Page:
Often times I know I do that because I don’t like the ambiguity or yucky-ness of someone else’s problems, and I feel better when I let them know that really it’s all fine, or easy to solve with my quick-fix responses. But when I got to know [her name], I suddenly saw there’s a real power in listening long, of allowing the tensions of mystery to hold sway over the easy-resolves of certitude. Before you speak your sage advice or hurl an exhortation, just sit with them in silence.
She’s a master at asking excellent questions. She taught me by example that good questions can be far more helpful and powerful than good advice. Or maybe I could say she even gave me her best advice by the questions she asked me, and drilled that advice down into my soul by listening so intently to my responses. With those eyes. Once I said to her, “That’s a really great point.” And she replied, laughing: “I didn’t say anything! You said it. The Holy Spirit’s working in you, see?” [1 John 2:27!] She had a great line she said to me once: “Tom, if you ever want my perspective on something, you just ask.” Such respect! It’s really amazing! Who does that?
I told her at the end of our time: “You’ve taught me how to listen with love. If love is willing the good of another, then you listen with that ‘will’ all the time. You have my good at heart. I always know it. How did you learn to listen so well?” She gave a great response: “I learned that years ago, when I was going through a difficult time in my early 20’s. I went to an old priest who sat with me for hours listening with such compassion and care. He only gave me advice after hearing me out. And he helped me more in those hours of listening than anyone ever had before. So I resolved then: I want to be like that. That’s why I got my degrees, so I could learn how to do that for others. At first I thought it was a technique, but then, especially from my dear husband and from the elderly I cared for back then, I learned listening is not a technique. It may use techniques. It’s what love does. And if you don’t have love, the techniques are hollow.”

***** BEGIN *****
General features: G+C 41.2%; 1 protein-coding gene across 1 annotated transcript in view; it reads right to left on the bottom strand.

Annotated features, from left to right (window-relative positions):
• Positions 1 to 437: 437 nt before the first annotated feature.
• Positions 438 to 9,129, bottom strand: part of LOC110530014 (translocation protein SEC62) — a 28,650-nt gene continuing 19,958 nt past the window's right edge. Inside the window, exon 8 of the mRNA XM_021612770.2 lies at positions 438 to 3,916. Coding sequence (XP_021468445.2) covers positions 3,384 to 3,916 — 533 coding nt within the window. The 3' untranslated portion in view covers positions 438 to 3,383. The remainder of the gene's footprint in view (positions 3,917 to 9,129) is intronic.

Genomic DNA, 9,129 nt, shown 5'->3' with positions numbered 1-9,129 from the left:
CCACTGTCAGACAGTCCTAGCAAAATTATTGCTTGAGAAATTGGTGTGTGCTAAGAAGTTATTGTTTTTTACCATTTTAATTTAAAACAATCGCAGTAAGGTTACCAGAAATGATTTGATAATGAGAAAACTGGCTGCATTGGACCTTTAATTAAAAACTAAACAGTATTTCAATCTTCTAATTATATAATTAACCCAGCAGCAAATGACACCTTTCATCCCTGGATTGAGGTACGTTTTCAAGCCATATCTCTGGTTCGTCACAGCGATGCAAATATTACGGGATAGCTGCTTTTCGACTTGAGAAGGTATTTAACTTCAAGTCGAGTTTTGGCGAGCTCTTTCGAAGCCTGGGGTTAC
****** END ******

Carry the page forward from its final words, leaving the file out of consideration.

It’s what love does. I tell the seminarians in the Pastoral Theology class I used to teach that the most fruitful asceticism for a priest is to listen to others — especially difficult others — far more than you speak. Nothing slims the big-fat-ego more than the self-less quest into the world of another.
When I lived in Iowa, I had the privilege of meeting Archbishop Zygmunt Zimowski, who was a close confidant of St. John Paul II. After a radio show interview Bishop Pates and I did with him, I asked him: “What would you consider the most impressive quality of John Paul?” He said without hesitation, “His ability to be present to someone, to blank the whole world out in order to listen to them. He was fascinated by the inner world of others. And almost everyone who met him for the first time would remark something like this afterward: ‘It was amazing! I felt like I was the only person he cared about, like I got all his attention.’ And if you would ask His Holiness where he learned that, he would tell you he learned it from the [philosophical] method of phenomenology and from prayer. Because in prayer, God is the greatest listener of all.”
St. Augustine famously said in his Confessions, “O Thou God omnipotent, who so cares for every one of us, as if Thou cared for him only; and so for all, as if they were but one.”
May we, by His grace, be empowered to love the same. To listen the same. Amen.